Joe O’Dea was finishing up his bachelor’s degree. He only needed to complete a few more classes — not even a full-time semester’s worth.
A star student, O’Dea made dean’s list his first semester and was awarded a scholarship that paid for part of his education for the rest of his time studying construction management at Colorado State University.But he was anxious to start working.
“I still had, I think, six or seven credits left,” O’Dea told Fox News. “They were filler courses,” like psychology and “letter writing.”
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“And they needed a full semester of tuition, which was about 2,500 bucks, I think, at the time,” he continued. “My scholarship covered a little more than half of that.”O’Dea had put his education on pause once before: he took a break for a few years after high school to work as a union carpenter.
“I’ve had to work my entire life,” O’Dea told Fox News. “Nothing’s been given to me.”
But when a love interest — whom he eventually married — enrolled at Colorado State, he followed her to Fort Collins and started working on a degree of his own. Ultimately, he decided the final semester wasn’t worth the price.
“I dropped out because they didn’t want to pay for another semester of tuition,” O’Dea said. “I needed to get to work.”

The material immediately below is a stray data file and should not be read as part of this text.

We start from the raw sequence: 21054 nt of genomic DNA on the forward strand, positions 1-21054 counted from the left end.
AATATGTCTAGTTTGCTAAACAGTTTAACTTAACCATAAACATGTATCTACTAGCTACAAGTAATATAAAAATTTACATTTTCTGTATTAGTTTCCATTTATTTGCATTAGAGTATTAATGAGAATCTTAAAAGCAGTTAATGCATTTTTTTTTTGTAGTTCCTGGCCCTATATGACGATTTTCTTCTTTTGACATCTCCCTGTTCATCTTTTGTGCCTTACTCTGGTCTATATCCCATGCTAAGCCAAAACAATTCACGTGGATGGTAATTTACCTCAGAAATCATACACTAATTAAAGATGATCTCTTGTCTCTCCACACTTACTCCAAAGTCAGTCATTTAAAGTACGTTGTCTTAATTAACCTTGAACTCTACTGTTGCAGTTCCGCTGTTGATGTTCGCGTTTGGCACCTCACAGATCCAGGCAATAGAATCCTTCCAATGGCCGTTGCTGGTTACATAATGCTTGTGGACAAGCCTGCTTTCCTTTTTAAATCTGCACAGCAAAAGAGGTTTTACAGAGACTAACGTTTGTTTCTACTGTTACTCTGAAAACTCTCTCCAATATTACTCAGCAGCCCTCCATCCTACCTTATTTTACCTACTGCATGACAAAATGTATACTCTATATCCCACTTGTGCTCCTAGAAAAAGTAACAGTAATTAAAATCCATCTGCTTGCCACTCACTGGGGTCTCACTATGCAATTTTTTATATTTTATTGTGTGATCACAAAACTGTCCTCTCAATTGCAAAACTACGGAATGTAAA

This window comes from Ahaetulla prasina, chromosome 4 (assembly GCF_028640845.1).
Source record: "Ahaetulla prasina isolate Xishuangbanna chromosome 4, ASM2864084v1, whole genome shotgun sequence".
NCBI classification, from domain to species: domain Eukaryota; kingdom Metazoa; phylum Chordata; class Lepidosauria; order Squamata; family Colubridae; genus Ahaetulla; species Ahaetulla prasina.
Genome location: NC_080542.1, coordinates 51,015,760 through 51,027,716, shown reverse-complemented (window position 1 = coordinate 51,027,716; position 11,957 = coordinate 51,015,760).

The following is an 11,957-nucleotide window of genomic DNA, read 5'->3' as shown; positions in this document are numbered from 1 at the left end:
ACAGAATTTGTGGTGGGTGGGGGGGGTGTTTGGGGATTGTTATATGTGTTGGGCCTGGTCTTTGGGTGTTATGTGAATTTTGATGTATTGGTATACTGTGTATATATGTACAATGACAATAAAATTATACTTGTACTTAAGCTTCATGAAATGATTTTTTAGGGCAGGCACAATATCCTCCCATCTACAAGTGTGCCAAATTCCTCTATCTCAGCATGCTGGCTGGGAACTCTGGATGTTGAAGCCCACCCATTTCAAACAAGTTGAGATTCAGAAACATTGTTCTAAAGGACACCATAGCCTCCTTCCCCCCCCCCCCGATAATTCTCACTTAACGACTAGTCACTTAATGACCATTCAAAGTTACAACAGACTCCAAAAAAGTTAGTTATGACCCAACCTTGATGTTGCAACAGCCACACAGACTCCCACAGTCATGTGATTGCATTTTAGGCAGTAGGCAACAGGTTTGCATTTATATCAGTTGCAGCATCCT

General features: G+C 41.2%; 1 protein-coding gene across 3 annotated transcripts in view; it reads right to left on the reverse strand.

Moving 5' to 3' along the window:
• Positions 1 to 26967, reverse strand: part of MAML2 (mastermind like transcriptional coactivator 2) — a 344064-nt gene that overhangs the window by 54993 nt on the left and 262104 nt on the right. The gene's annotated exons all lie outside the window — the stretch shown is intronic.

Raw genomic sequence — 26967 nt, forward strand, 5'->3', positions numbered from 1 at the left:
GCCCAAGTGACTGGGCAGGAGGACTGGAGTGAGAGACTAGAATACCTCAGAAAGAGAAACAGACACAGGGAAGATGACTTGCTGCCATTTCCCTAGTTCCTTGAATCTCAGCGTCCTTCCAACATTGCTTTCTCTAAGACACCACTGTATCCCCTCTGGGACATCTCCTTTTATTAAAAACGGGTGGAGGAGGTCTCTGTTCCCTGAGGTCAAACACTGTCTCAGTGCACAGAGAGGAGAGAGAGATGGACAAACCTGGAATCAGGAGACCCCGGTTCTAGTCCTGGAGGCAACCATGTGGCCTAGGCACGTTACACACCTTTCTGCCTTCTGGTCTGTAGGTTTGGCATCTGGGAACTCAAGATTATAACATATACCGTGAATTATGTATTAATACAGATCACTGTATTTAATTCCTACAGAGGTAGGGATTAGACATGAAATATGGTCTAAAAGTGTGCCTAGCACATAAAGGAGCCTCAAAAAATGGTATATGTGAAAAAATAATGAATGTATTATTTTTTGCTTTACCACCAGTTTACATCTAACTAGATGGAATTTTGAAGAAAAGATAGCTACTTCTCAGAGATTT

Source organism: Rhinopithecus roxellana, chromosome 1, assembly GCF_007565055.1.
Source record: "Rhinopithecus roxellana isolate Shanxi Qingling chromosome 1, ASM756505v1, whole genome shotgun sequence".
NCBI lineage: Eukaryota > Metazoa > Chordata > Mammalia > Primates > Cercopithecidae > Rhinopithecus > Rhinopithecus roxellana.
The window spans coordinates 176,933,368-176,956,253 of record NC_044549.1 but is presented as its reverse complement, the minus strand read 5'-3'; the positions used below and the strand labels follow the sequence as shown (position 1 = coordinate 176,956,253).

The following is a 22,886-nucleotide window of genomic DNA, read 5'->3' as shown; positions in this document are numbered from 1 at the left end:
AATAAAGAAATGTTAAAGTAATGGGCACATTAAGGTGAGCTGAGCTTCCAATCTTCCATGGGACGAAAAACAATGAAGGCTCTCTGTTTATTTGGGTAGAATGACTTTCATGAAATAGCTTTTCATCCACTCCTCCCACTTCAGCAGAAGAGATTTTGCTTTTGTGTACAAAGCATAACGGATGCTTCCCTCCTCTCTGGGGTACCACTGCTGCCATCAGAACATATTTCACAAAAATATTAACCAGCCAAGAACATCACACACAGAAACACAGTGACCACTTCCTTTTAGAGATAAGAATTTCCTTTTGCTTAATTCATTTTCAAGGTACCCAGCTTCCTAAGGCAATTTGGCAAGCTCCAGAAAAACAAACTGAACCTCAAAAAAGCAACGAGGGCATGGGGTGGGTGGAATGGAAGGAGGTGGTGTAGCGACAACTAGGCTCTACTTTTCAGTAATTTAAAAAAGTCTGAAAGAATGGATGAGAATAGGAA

By then, he and his wife, Celeste, were married. Together, they started a construction company out of their basement.
Now, more than 30 years later, O’Dea has a realistic chance of unseating Michael Bennet, Colorado’s senior U.S. senator who’s served for 13 years. The Republican challenger trails in the polls, but is within striking distance. Former House Speaker Newt Gingrich compared O’Dea to a truck driver who unseated New Jersey’s state Senate president last year.
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“I understand the plight of working Americans and how hard it is to kind of make things add up at the kitchen table,” O’Dea told Fox News. He’s repeatedly leaned on his humble background to relate to Colorado voters as inflation continues to surge at 40-year highs.
“Americans are feeling stretched right now and very insecure,” O’Dea said. “That’s why my candidacy makes a lot of sense for Colorado.”
“We need some new policies in place that’ll that’ll help working Americans,” he continued. “And that’s why I’m running this race.”
Bennet’s campaign declined to make the senator available for an interview and did not provide comment for this story.
In August, Bennet, a Democrat, questioned whether O’Dea was as in touch with working class Coloradans as he claimed.
“This is a guy who literally posted on Facebook a picture of him and his wife riding their horses to buy sushi in his fancy neighborhood,” Bennet said on MSNBC.
O’Dea later responded that he’d been riding horses his entire life.
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‘Work hard every day’
O’Dea grew up in a part of southeast Denver that was then mostly fields and cattle.
The adopted son of a police officer, the fourth-generation Coloradan said he was raised with respect for cops — an upbringing that still influences his political positions surrounding law enforcement.
“As a cop’s son, you’re constantly worried about embarrassing your dad because you know if you do something out of line, the wrath will follow you,” O’Dea said. “He also ingrained in us respect for law and order.”